US 8180835 B1
Most unsolicited commercial email (UCE) countermeasures call for a message by message analysis. However, some UCE attacks occur when a single sender of UCE floods a mail transfer agent (MTA) with a number of copies of a UCE, in a mail flood attack. The attacks rarely rise to the level of denial of service attacks but are significant enough to place a strain on MTAs and anti-UCE countermeasures. The anti-mail flood methodology disclosed herein provides a system and method for protecting mail systems from such mail flood attacks enabling anti-UCE countermeasures to work more efficiently.
1. A system for controlling electronic mail flood attacks comprising:
a network interface;
a suspicious address class in a set of suspicious address classes;
a counter associated with the suspicious address class, wherein the counter counts active connections originating from the suspicious address class to the network interface;
an SMTP handler configured to process electronic mail messages, wherein whenever the SMTP handler receives an email request from the suspicious address class and at least one of a set of at least one failure criteria is met, the SMTP hander issues a temporary failure message, wherein the set of at least one failure criteria comprises a first criterion which is met when the counter has reached a predetermined limit;
a first timer, wherein the first timer is restarted whenever the counter falls below the predetermined limit and expires after a first predetermined interval, wherein the set of at least one failure criteria further comprises a second criterion which is met when the first timer has been restarted and has not expired; and
a second timer, wherein whenever any one of the set of at least one failure criteria has been met by a previous email request originating from the suspicious address class, the second timer is restarted and expires after a second predetermined interval, wherein the set of at least one failure criteria further comprises a third criterion which is met when the second timer has been restarted and has not expired.
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5. An electronic mail appliance comprising:
a module selected from the group consisting of a content filter, anti-virus means, anti-UCE means, anti-phishing means, POP server, IMAP server, webmail server and any combination thereof; and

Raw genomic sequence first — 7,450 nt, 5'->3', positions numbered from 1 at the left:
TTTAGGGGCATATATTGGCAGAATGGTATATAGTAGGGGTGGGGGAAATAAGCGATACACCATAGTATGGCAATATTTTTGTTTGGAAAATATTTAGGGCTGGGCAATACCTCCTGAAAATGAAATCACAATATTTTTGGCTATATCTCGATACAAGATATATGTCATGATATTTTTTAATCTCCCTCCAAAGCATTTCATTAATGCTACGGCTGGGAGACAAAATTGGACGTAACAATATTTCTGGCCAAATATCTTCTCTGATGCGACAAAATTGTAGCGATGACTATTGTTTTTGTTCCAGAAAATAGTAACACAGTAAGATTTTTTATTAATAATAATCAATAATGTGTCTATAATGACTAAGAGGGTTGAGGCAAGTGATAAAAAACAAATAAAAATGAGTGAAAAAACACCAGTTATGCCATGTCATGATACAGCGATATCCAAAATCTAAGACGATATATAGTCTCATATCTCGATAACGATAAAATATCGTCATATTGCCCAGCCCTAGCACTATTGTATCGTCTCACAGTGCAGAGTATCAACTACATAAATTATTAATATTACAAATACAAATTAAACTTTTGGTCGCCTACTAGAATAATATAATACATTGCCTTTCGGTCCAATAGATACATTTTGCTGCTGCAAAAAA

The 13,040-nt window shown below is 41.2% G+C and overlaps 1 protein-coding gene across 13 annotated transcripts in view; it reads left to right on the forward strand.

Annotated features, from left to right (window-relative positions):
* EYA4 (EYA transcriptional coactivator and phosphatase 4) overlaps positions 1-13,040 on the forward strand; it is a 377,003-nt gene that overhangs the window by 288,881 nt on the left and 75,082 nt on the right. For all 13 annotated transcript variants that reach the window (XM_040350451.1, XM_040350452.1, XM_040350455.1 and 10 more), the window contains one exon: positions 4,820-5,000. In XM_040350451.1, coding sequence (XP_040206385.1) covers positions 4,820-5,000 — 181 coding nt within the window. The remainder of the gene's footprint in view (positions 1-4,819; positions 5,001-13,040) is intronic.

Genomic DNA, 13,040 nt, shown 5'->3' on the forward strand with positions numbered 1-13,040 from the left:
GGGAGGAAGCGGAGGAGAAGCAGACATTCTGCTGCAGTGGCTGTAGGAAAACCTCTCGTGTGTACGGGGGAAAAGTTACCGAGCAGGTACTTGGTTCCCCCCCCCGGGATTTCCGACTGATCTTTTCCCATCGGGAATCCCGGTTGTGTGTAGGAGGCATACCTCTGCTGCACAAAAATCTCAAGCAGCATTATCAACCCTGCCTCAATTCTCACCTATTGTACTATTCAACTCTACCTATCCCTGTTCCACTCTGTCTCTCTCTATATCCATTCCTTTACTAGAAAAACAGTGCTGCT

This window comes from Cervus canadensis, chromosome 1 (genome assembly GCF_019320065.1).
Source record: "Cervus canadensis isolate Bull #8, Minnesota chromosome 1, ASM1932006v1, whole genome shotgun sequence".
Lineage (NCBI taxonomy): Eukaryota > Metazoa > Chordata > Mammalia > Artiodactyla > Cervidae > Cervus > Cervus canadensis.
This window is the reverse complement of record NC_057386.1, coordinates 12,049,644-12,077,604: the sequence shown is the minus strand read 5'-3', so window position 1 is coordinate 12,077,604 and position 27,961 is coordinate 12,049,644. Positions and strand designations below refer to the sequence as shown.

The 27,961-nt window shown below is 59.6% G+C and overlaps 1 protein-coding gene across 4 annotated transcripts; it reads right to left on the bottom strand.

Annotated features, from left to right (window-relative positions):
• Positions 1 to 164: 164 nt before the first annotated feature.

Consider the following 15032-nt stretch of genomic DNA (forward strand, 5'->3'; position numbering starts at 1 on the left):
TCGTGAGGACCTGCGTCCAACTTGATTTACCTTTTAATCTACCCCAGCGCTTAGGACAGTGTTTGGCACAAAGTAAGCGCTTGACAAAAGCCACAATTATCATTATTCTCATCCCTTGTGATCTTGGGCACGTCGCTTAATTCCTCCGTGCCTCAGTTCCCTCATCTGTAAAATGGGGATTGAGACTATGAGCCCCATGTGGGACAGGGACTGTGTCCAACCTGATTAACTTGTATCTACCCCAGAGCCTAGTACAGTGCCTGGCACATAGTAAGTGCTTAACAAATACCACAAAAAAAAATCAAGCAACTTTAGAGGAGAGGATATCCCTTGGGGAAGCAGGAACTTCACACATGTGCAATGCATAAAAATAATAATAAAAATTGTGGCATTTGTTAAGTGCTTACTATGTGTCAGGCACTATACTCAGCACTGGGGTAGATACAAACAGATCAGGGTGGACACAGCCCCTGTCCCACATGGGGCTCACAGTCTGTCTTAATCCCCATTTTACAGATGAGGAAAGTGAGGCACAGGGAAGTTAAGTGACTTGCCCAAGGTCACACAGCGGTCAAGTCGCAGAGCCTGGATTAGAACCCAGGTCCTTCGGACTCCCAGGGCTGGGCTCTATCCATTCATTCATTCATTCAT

an anti-mail flood attack system comprising:
a network interface;
a suspicious address class in a set of suspicious address classes;
a counter associated with the suspicious address class, wherein the counter counts active connections originating from the suspicious address class to the network interface; and an SMTP handler configured to process electronic mail messages;
wherein whenever the SMTP handler receives an email request from the suspicious address class and at least one of a set of at least one failure criteria is met, the SMTP hander issues a temporary failure message, and wherein the set of at least one failure criteria comprises a first criterion which is met when the counter has reached a predetermined limit;
a first timer, wherein the first timer is restarted whenever the counter falls below the predetermined limit and expires after a first predetermined interval, and wherein the set of at least one failure criteria further comprises a second criterion which is met when the first timer has been restarted and has not expired; and
a second timer, wherein whenever any one of the set of at least one failure criteria has been met by a previous email request originating from the suspicious address class, the second timer is restarted and expires after a second predetermined interval, and wherein the set of at least one failure criteria further comprises a third criterion which is met when the second timer has been restarted and has not expired.
6. A network appliance comprising:
the electronic mail appliance of
network modules selected from the group consisting of routers, dynamic host configuration protocol (DHCP) servers, port forwarding means, network address translation (NAT) means, firewall, name server, proxy server, and time server, and any combination thereof.
1. Field of Invention
This invention relates to the field of electronic mail (also referred to as email or simply as mail) security and more specifically, to a technique for protecting mail servers from mail flood attacks.
2. Description of Related Art
Unsolicited commercial email (UCE) (colloquially known as spam), viruses, and denial of service attacks threaten computer systems and networks. The problems of UCE and viruses have generally been considered on a single message basis. Most anti-UCE techniques, including content filtering and source interdiction, such as disclosed in commonly owned in U.S. patent application Ser. No. 10/972,765, consider each message separately even though the technique may use a history of electronic mail messages including UCE to better discern UCE from non-UCE. Processing these determinations consumes some resources and time.
A recent technique of spammers (senders of UCE) is to flood a given server with UCE. These attacks are frequently executed in an attempt to circumvent a popular anti-UCE technique known as “tempfailing” or “greylisting.” While the anti-UCE techniques used will hopefully catch these messages, the processing of each of these messages consumes valuable resources and time that could be used more efficiently to process legitimate electronic mail messages. Furthermore, spammers employing this technique frequently modify the content of their UCE on each successive attempt in the hope that the variation is sufficient to permit the UCE past the anti-UCE measures of the recipient. While these “mail flood” attacks are persistent they usually do not rise to the frequency that would trigger a denial of service countermeasure.